A man has been left blind in one eye after a parasite from a rare infection – triggered by his contact lenses – burrowed into his eyeball.
Stephen Souter, 63, suffered ‘indescribable’ pain as this horrific disease slowly destroyed his cornea.
The retired engineer from Braunton, Devon, was diagnosed with Acanthamoeba Keratitis- an infection caused by a microscopic organism found in water in our homes and outdoors.
Stephen had been using daily disposable contact lenses for three years before he went to his GP in January when a redness and pain developed in his left eye- which kept him awake all night.
He was then referred to an eye clinic and at first was given eye drops to stop the pain. But his condition worsened and the sight in his left eye completely disappeared in the summer.
Stephen now faces another year of partial sight and treatment with the drops to kill the infection before he is eligible for a cornea transplant.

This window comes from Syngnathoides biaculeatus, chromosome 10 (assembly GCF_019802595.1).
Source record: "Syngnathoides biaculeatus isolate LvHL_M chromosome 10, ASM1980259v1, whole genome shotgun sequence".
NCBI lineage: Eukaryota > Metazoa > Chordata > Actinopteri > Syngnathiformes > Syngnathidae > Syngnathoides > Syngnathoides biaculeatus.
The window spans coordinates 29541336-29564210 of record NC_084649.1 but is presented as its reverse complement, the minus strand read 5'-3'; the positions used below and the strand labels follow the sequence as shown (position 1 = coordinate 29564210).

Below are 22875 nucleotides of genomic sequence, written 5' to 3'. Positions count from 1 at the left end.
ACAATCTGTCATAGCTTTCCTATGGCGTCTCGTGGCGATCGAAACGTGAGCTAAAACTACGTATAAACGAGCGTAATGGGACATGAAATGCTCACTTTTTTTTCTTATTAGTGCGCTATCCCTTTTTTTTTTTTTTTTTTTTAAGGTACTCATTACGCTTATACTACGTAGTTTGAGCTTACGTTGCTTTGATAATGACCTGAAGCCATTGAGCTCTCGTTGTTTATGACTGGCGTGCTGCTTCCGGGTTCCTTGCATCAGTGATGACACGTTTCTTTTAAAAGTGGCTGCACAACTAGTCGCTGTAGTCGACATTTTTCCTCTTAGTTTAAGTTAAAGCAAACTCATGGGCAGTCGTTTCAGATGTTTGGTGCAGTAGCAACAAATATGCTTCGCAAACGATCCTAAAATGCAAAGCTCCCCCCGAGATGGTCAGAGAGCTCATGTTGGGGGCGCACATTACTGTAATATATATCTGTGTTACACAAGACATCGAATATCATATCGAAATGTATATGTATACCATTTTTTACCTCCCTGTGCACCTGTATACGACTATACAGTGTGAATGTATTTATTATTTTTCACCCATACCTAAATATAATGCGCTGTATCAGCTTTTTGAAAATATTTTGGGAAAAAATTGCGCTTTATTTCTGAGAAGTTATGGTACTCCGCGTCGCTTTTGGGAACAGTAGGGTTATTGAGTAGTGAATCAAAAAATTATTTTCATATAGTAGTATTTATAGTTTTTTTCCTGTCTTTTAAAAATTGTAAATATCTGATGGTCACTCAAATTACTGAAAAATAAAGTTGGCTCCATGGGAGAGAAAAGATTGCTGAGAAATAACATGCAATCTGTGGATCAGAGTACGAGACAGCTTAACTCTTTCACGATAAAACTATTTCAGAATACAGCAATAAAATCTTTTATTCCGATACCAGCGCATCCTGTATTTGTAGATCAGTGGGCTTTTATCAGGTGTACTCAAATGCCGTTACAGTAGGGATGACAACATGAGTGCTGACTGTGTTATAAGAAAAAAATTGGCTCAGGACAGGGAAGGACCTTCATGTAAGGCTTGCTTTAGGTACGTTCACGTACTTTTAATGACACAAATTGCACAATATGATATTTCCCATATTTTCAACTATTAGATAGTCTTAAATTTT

His condition now means he can longer drive in the daytime or for long distances and it’s also effected his work.
I get depressed with it. It drags you down because I’m on morphine as well which is a painkiller so all in all, it’s affected my whole life because I have not got sight in one eye. It’s had a massive effect on my life, I’m just hoping to see the end of it.
Around 1 in 50,000 contact lens wearers in the UK are affected by the condition each year, but only a minority of them go on to lose their sight.
His wife Tess, 61, added: “It has been a never-ending, living nightmare, which came totally out of the blue. Now he has no confidence. We are happy with each other’s company but it’s turned our life upside down.”